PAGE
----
Tag Archives: Father John Leary

Highway 101

In a recent post (The Day JFK Was Shot) I mentioned an interview on RTÉ radio (Highway 101) in August 2007, in which Myles Dungan talks to Daniel Cassidy, fake scholar and fake etymologist, about his life and works. In that post, I pointed to several factual inconsistencies. However, they weren’t the only problems with Cassidy’s account of his life, so I decided to listen to the podcast again and make a few notes.

First off, it is amazing what Cassidy leaves out. He makes no mention of his association with Andy Warhol, one of the few genuinely impressive parts of his CV. He talks about ‘when I got out of Cornell’, but makes no mention of the fact that he flunked his degree. Indeed, he even says ‘I was reasonably good at academics … you know … I just took to it …’ Really?

Later, he talks about being in ‘graduate school’ in Columbia. Obviously, as a non-graduate, he couldn’t have been in graduate school, though he may well have taken some evening classes.

One of the most dishonest bits is in relation to his career as a merchant seaman. In some descriptions of Cassidy, this is almost used to define him – he is ‘the former merchant marine’. I have expressed doubt before about this episode of his life, which I think didn’t happen, or was very short, or took place later, in the late seventies. This interview confirms that there is something very suspect about his claim to have been a merchant seaman in the 1960s. When Dungan says, ‘you became a seaman’, you would expect a natural storyteller like Cassidy to really give it his all. However, you would be disappointed. There are no tall tales about being lashed to the wheel with a marlin spike pondering the nature of the stars, or doing the horizontal hornpipe in a cathouse in Surabaya, or listening to the mermaids and merrows singing songs to the dog-headed men at the edge of the world where cartographers fear to tread. Cassidy simply says ‘I hit the road’ and tells an anecdote about hitching a ride to California in 1967, the Summer of Love. Then he talks about playing in a bar in the Mission District in San Francisco. Then the narrative moves on to getting in with musicians and releasing an album. His career as a salty seadog is ignored and forgotten, as is the 23 months he spent in rehab in New York, at some time between 1967 and 1972. In other words, he might have spent slightly longer as a seaman than Malcolm Lowry, but he was no Joseph Conrad.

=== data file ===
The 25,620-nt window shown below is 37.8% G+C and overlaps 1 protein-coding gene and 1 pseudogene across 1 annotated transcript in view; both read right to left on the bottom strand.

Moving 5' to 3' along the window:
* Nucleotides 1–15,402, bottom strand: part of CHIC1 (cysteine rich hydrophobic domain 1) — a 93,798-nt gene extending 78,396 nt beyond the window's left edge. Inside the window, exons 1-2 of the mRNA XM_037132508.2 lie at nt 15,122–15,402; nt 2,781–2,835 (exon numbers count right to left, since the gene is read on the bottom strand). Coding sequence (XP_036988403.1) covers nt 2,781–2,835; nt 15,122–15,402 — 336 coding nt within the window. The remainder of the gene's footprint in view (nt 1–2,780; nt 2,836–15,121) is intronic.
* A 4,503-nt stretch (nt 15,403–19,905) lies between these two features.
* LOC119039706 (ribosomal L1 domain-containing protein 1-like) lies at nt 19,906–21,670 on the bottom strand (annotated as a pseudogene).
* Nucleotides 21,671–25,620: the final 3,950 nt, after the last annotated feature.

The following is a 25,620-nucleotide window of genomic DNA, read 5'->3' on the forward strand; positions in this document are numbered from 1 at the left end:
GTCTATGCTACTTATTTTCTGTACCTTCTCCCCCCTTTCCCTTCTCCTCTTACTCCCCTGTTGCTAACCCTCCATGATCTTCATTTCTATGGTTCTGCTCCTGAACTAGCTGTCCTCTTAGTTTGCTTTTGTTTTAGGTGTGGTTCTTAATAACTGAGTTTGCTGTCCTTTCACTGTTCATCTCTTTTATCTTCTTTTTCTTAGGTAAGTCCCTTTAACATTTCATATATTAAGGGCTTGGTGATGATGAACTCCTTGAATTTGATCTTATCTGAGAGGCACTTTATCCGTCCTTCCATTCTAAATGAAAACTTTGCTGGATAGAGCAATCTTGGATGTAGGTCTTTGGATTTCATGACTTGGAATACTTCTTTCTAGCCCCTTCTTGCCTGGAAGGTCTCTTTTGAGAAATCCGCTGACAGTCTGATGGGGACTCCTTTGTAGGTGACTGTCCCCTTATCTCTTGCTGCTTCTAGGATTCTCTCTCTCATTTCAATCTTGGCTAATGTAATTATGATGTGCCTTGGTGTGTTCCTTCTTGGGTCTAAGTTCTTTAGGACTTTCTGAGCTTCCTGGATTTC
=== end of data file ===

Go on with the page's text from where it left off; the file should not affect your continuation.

There is also a problem with the idea that he played R and B in bars in the Mission District. According to other sources, he learned guitar in Phoenix House, the rehab centre, at the end of the sixties or in the early seventies. Before that, he played the saxophone. Now, the guitar is an R and B instrument. One person can be a modern troubadour, singing songs of love and protest and accompanying themselves on the guitar. But it’s hard to imagine anyone doing solo gigs on the saxophone. So did this happen? And if it did, when? Was it later, after his music career was on the skids, when his album failed to sell?

Dungan seems to regard Cassidy as a harmless crank, and gives him an easy ride, even when it becomes obvious that Cassidy can’t pronounce Irish and knows nothing about the language. Dungan challenges him over spiel, which he rightly says is German or Yiddish, but he doesn’t challenge Cassidy when he claims that speal (which he mispronounces to make it sound more like spiel) is Scottish Gaelic and Irish for a hoe. (It’s a scythe, or course.) However, Dungan does say: ‘Are you not letting your imagination run away with you and claiming far too much for the Irish language?’ Cassidy blethers his way round this one, claiming that in fact he is being conservative and that the Irish influence is even greater than he claims.

However, the thing that really shocked me was his spiel about how New College of California was founded by a Jesuit called Father Jack Leary, who came from Gonzaga University. The thing he doesn’t mention at all is that Leary had already been exposed as a predatory paedophile by (amongst others) Matt Smith in SF Weekly in October 2006 (http://www.sfweekly.com/sanfrancisco/the-double-life-of-john-leary/Content?oid=2161211).

Daniel Cassidy and Martin Hamilton